Kazan city today
Kazan State University
Kazan city features photos and info
Kazan city hotels
Kazan city history
Tatars - the people of Kazan city
Volga Bolgaria concluded a peace treaty with Kievan Rus in 985 in which the parties pledged: "Not even when a stone floats and hops sink in water will we break this treaty...". Referring to this accord, L. N. Gumilyov, the eminent Russian historian and Turkic scholar, wrote: "Despite the fact that the Slavs had accepted the Christian faith and the (Volga) Turkic people remained Muslim, good relations between the peoples existed for almost two hundred and fifty years, right up to the crushing defeat inflicted by Batu Khan."
The twilight of Volga Bolgaria began in 1236, when its great trading towns were destroyed by the invasion of Batu Khan, grandson of Genghis Khan, and the country became a part of the territory of the Golden Horde.
Having warded off the first onslaught of the troops of Genghis Khan in 1223, the state of the Volga Bolgars fell, like many others, in the struggle against the foreign aggressors, those same notorious "Tatars" of the Russian and west European chronicles. Around the middle of the thirteenth century, the population of Volga Bolgaria, afflicted by invasions, plague and drought, began shifting to the north of their country, settling in some places that had long been inhabited.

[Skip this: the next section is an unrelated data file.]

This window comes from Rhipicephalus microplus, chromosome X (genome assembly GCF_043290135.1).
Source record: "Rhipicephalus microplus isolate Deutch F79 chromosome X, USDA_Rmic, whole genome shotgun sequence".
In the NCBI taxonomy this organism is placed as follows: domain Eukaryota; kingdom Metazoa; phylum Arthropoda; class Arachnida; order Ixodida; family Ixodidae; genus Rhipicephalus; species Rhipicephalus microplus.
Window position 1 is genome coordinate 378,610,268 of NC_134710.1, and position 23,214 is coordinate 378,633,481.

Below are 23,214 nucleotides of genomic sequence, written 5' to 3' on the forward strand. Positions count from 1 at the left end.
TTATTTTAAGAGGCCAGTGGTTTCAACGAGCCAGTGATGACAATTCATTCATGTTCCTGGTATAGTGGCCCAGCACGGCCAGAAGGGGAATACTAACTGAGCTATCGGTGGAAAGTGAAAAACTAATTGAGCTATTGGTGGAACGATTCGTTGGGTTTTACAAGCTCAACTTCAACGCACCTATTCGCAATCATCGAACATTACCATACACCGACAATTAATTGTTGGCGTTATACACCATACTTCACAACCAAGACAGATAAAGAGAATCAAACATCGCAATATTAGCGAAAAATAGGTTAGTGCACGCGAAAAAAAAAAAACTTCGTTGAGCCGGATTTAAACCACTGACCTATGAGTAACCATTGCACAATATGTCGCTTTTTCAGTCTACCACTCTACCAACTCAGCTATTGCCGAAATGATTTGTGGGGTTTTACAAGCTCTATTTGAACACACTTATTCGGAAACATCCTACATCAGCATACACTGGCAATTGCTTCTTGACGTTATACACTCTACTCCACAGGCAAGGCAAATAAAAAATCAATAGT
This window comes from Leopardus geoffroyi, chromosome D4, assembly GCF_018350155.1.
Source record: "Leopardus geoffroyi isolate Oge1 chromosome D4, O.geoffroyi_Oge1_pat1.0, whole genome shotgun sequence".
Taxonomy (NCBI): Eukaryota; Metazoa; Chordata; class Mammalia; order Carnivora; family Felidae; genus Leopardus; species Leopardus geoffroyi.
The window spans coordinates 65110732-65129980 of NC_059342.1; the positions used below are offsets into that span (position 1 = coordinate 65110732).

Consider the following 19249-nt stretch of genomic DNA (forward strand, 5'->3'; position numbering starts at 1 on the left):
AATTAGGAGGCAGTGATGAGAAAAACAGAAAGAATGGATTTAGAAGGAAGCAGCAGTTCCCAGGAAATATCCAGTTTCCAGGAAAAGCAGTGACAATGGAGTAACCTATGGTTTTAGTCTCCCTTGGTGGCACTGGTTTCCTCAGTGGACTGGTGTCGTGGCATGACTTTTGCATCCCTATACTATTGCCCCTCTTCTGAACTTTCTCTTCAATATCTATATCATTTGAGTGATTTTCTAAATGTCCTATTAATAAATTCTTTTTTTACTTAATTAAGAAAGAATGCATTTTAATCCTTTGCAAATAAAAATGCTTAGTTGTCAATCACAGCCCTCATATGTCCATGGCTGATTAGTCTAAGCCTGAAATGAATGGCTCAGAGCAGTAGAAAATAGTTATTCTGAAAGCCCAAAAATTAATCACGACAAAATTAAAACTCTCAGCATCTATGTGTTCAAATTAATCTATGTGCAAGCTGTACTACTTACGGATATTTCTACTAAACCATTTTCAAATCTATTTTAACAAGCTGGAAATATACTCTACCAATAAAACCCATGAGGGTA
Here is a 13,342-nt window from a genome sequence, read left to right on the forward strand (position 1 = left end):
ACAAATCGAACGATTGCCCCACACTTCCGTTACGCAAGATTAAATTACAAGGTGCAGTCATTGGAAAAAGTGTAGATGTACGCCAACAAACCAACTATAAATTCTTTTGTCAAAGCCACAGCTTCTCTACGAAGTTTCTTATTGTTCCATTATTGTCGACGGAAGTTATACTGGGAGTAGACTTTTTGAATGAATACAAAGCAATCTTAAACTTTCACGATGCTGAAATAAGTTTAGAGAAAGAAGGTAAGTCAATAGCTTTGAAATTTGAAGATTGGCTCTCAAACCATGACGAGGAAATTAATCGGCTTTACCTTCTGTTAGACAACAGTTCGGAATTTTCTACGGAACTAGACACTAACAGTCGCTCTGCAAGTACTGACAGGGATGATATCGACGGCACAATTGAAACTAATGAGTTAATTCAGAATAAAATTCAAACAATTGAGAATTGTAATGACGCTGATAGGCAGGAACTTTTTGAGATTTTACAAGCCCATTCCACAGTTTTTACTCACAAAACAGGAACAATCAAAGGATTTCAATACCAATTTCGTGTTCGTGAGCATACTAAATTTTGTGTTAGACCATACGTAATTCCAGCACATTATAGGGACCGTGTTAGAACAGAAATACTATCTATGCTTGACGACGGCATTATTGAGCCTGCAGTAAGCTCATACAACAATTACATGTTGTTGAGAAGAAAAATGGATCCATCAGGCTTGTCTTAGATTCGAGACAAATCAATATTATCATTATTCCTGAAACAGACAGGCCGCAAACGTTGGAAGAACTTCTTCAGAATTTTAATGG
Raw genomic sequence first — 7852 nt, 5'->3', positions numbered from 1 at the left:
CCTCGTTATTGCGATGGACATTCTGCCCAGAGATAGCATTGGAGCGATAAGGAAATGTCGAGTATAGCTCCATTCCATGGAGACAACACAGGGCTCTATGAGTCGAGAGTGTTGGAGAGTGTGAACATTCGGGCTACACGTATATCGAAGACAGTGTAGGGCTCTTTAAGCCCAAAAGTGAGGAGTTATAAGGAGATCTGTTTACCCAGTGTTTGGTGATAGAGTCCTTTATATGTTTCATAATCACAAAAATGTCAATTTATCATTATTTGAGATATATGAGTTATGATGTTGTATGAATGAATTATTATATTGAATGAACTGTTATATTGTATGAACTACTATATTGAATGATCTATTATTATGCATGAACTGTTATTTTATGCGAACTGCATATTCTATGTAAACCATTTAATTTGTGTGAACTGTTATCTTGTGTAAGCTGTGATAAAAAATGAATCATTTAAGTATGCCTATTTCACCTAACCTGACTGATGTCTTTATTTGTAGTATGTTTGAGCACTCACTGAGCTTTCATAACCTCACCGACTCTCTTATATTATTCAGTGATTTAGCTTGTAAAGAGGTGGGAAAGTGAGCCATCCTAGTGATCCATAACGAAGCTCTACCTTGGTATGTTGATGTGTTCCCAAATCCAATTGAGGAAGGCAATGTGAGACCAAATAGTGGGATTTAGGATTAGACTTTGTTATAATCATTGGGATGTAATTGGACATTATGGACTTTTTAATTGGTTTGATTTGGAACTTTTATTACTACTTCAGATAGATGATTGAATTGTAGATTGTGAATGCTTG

One of these was the small frontier town on the River Kazanka named Bolgar-el-Dzhadid (New Bolgar) or Kazan, which in Tatar means "cauldron" . According to a popular legend, one of the khans dropped a cauldron in the river here, hence the name "the place of the cauldron".
The Tatar historian Sh. Mardzhani suggests that the name of the city could come from the name of the River Kazanka or from the fact that the hill on which the Kazan Kremlin stands is reminiscent of an upturned cauldron. In either case, the name is appropriate in view of the seething history of Kazan city.
The Bolgar state was finally destroyed in 1415 by the troops of Prince Fyodor Pestroy, and in 1436 Kazan city became the capital of the Kazan Khanate. This was a powerful state within the former boundaries of Volga Bolgaria, inheriting from it the farming and trading population, the folk and intellectual culture, the achievements of science, literature and philosophy. Kazan city, located in an exceptionally favourable position that gave it control over all the trade on the Volga river, soon became a powerful economic and political rival of Moscow city.
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